Selma University legend reaches AHSAA Hall of Fame

Published 3:40 pm Friday, March 31, 2023

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(From left) AHSAA Executive Director Alvin Briggs, Hall of Fame Inductee Homer Davis Jr., AHSADCA Director Brandon Dean and AHSADCA President Richie Busby

By Travis Gupton

The Selma Times-Journal

Homer Davis Jr. had the tough task of following a Hall of Fame basketball coach at R.C. Hatch High School.But Davis ended up paving his own way in Bobcats history, earning a spot  2023 AHSAA Hall of Fame Class on Monday night in Montgomery. Born in Columbus, Georgia, Davis attended Spencer High School, later transferred to Central High School,  and ended up graduating in Phenix City. As a college freshman, Davis attended Selma University and played basketball, averaging 20 points a game in the season .Davis said his first season with Selma University, he learned the definition of hard work.

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“I played for Coach John “Skin” Lewis at Selma University,” Davis said. “As a freshman coming out of high school, he took me in as a son and showed me what hard work was like. I used to go over to his house and his wife Bernice Lewis and his sons were there. He just took me in and I would go over and eat. He taught me a whole lot about life.”

Davis played under Coach Lewis for two years before going to Alabama A&M. He returned to Selma University and coach with Lewis for one year. Davis stayed at Selma University for 15 years. In 1996, Davis moved to Perry County, becoming the assistant coach for girl’s varsity basketball under Hall of Fame coach Eugene Mason at R.C Hatch. As an assistant coach, Hatch reached the state tournament twice. They won the 3A state tournament in 2000 with a 30-0 record. Davis helped coach five All-Tournament players that year including MVP Tracy Williams.

When Mason retired, Davis became the boys’ head coach. Davis said his time at Hatch with the boys was a ride he will always remember.

“In order to be able to compete on that level the kids have to work year-round and they understood that,” Davis said. “Because Hatch had a tradition of winning. We were no exception in winning a championship every year. If you lose, it was like you failed. The kids knew that and the coaches knew that and basically, the whole city knew. Because if you didn’t go to the state tournament then there is nothing left to do. They want something to do.”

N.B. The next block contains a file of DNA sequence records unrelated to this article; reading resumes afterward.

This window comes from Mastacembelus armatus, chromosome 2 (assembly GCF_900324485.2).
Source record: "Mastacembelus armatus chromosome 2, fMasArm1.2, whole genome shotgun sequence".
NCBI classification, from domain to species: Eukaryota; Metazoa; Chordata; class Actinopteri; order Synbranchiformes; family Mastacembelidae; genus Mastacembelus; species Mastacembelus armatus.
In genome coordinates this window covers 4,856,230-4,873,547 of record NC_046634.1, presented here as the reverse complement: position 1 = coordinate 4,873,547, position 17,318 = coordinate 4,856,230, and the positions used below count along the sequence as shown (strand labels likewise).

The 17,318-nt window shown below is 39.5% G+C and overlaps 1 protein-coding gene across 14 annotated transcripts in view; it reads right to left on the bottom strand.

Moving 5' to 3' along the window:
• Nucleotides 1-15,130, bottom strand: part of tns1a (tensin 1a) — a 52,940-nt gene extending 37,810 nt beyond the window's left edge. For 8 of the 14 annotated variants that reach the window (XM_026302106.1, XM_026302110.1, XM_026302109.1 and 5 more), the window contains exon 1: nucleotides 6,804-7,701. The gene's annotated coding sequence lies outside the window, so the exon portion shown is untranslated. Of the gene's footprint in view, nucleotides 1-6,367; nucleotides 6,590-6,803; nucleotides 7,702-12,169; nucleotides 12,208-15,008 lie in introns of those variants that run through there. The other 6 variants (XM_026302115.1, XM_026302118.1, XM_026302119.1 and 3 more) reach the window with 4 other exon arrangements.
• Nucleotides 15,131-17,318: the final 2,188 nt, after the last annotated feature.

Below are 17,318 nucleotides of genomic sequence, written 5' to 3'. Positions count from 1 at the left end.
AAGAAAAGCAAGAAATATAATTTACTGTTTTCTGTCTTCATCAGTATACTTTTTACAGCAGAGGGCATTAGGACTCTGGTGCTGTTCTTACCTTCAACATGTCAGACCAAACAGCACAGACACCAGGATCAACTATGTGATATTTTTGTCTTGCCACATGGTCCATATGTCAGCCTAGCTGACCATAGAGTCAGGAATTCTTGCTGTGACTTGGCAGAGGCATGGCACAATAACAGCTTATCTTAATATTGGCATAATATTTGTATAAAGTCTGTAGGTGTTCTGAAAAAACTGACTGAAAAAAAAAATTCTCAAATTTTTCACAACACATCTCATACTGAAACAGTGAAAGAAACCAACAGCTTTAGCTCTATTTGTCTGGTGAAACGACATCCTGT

The community around R.C Hatch supported the basketball program because basketball was the center point of the R.C Hatch athletic program according to Davis.

“Basketball was what they really loved,” Davis said. “That’s a basketball school.”

Davis and the Bobcats won three state titles during his time as coach (2006,2007,2008), finishing runner-ups in 2009 and 2010.  The Bobcats won seven Area and five Regional titles under Davis. Davis finished his coaching career with 451 wins, including an R.C Hatch record of 268-87. Davis was named the Class 2A Coach of the Year two times. On Monday Davis was recognized for his achievements in the Hall of Fame, describing the emotions he felt before the award presentation.

“It was a blessing,” Davis said. “Everyone who was meant to be there was there and it was nice. It was the best banquet that I have ever been to… Tears were coming from my eyes. I still couldn’t believe it. How quickly time passed.”

With all the accolades that Davis earned, he still has a humble heart and a love for the kids he interacts with every day.

“There is not a more deserving and humble person than Coach Davis,” Perry County Superintendent Marcia A. Smiley said in an interview with AHSAA. “He has enough accolades and accomplishments to be boisterous and arrogant.

“However, he is just the opposite. Coach Davis lets his love and commitment to the sport speak for him, and for that, the Perry County Board of Education is eternally grateful to have had him in the presence of our students, staff, and community.”

Coach Davis lastly said that without his wife Bessie Davis none of this would have been possible.